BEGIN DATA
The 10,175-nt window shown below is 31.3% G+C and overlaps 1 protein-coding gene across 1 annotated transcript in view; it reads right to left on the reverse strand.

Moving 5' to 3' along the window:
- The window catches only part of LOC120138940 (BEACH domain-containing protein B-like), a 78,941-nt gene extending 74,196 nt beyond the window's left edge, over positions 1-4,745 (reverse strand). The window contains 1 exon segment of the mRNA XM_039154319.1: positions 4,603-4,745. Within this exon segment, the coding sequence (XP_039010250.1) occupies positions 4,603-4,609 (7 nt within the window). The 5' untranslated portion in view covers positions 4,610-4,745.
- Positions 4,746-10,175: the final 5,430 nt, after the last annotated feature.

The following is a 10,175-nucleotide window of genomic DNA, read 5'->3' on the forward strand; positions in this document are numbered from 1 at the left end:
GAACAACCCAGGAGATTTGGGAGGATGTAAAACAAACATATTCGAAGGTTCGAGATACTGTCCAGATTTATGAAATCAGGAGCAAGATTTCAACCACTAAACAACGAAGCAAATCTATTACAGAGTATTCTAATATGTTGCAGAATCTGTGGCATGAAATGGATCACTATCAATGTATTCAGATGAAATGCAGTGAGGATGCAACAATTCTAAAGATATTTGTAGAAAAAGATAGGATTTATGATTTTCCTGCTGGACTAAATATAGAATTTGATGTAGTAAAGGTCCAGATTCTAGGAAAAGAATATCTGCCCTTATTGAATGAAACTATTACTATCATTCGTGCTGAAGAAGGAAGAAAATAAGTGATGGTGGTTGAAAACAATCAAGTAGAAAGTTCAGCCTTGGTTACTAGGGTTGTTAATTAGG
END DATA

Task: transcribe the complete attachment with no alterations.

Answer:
The 10,175-nt window shown below is 31.3% G+C and overlaps 1 protein-coding gene across 1 annotated transcript in view; it reads right to left on the reverse strand.

Moving 5' to 3' along the window:
- The window catches only part of LOC120138940 (BEACH domain-containing protein B-like), a 78,941-nt gene extending 74,196 nt beyond the window's left edge, over positions 1-4,745 (reverse strand). The window contains 1 exon segment of the mRNA XM_039154319.1: positions 4,603-4,745. Within this exon segment, the coding sequence (XP_039010250.1) occupies positions 4,603-4,609 (7 nt within the window). The 5' untranslated portion in view covers positions 4,610-4,745.
- Positions 4,746-10,175: the final 5,430 nt, after the last annotated feature.

The following is a 10,175-nucleotide window of genomic DNA, read 5'->3' on the forward strand; positions in this document are numbered from 1 at the left end:
GAACAACCCAGGAGATTTGGGAGGATGTAAAACAAACATATTCGAAGGTTCGAGATACTGTCCAGATTTATGAAATCAGGAGCAAGATTTCAACCACTAAACAACGAAGCAAATCTATTACAGAGTATTCTAATATGTTGCAGAATCTGTGGCATGAAATGGATCACTATCAATGTATTCAGATGAAATGCAGTGAGGATGCAACAATTCTAAAGATATTTGTAGAAAAAGATAGGATTTATGATTTTCCTGCTGGACTAAATATAGAATTTGATGTAGTAAAGGTCCAGATTCTAGGAAAAGAATATCTGCCCTTATTGAATGAAACTATTACTATCATTCGTGCTGAAGAAGGAAGAAAATAAGTGATGGTGGTTGAAAACAATCAAGTAGAAAGTTCAGCCTTGGTTACTAGGGTTGTTAATTAGG